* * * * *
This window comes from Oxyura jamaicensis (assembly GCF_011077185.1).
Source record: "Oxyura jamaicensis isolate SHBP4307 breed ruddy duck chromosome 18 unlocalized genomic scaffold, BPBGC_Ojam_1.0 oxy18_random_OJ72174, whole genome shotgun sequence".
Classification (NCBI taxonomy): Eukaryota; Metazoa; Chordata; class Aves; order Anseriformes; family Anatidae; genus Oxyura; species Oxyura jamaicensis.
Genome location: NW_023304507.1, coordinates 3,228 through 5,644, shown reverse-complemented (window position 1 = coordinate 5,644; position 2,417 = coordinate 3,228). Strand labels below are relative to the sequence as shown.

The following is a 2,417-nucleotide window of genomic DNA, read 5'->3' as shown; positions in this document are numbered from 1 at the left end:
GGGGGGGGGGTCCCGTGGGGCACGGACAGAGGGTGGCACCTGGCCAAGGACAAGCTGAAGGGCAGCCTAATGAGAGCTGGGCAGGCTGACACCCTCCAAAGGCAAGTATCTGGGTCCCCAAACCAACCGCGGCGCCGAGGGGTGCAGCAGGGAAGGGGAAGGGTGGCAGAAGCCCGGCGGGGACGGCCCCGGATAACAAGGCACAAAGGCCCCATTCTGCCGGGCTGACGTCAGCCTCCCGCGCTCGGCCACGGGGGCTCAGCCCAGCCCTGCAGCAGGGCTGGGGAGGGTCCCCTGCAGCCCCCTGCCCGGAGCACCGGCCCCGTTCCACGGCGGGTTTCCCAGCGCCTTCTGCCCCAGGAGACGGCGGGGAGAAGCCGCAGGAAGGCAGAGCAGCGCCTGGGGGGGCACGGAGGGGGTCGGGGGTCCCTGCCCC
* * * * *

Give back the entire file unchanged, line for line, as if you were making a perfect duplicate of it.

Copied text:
This window comes from Oxyura jamaicensis (assembly GCF_011077185.1).
Source record: "Oxyura jamaicensis isolate SHBP4307 breed ruddy duck chromosome 18 unlocalized genomic scaffold, BPBGC_Ojam_1.0 oxy18_random_OJ72174, whole genome shotgun sequence".
Classification (NCBI taxonomy): Eukaryota; Metazoa; Chordata; class Aves; order Anseriformes; family Anatidae; genus Oxyura; species Oxyura jamaicensis.
Genome location: NW_023304507.1, coordinates 3,228 through 5,644, shown reverse-complemented (window position 1 = coordinate 5,644; position 2,417 = coordinate 3,228). Strand labels below are relative to the sequence as shown.

The following is a 2,417-nucleotide window of genomic DNA, read 5'->3' as shown; positions in this document are numbered from 1 at the left end:
GGGGGGGGGGTCCCGTGGGGCACGGACAGAGGGTGGCACCTGGCCAAGGACAAGCTGAAGGGCAGCCTAATGAGAGCTGGGCAGGCTGACACCCTCCAAAGGCAAGTATCTGGGTCCCCAAACCAACCGCGGCGCCGAGGGGTGCAGCAGGGAAGGGGAAGGGTGGCAGAAGCCCGGCGGGGACGGCCCCGGATAACAAGGCACAAAGGCCCCATTCTGCCGGGCTGACGTCAGCCTCCCGCGCTCGGCCACGGGGGCTCAGCCCAGCCCTGCAGCAGGGCTGGGGAGGGTCCCCTGCAGCCCCCTGCCCGGAGCACCGGCCCCGTTCCACGGCGGGTTTCCCAGCGCCTTCTGCCCCAGGAGACGGCGGGGAGAAGCCGCAGGAAGGCAGAGCAGCGCCTGGGGGGGCACGGAGGGGGTCGGGGGTCCCTGCCCC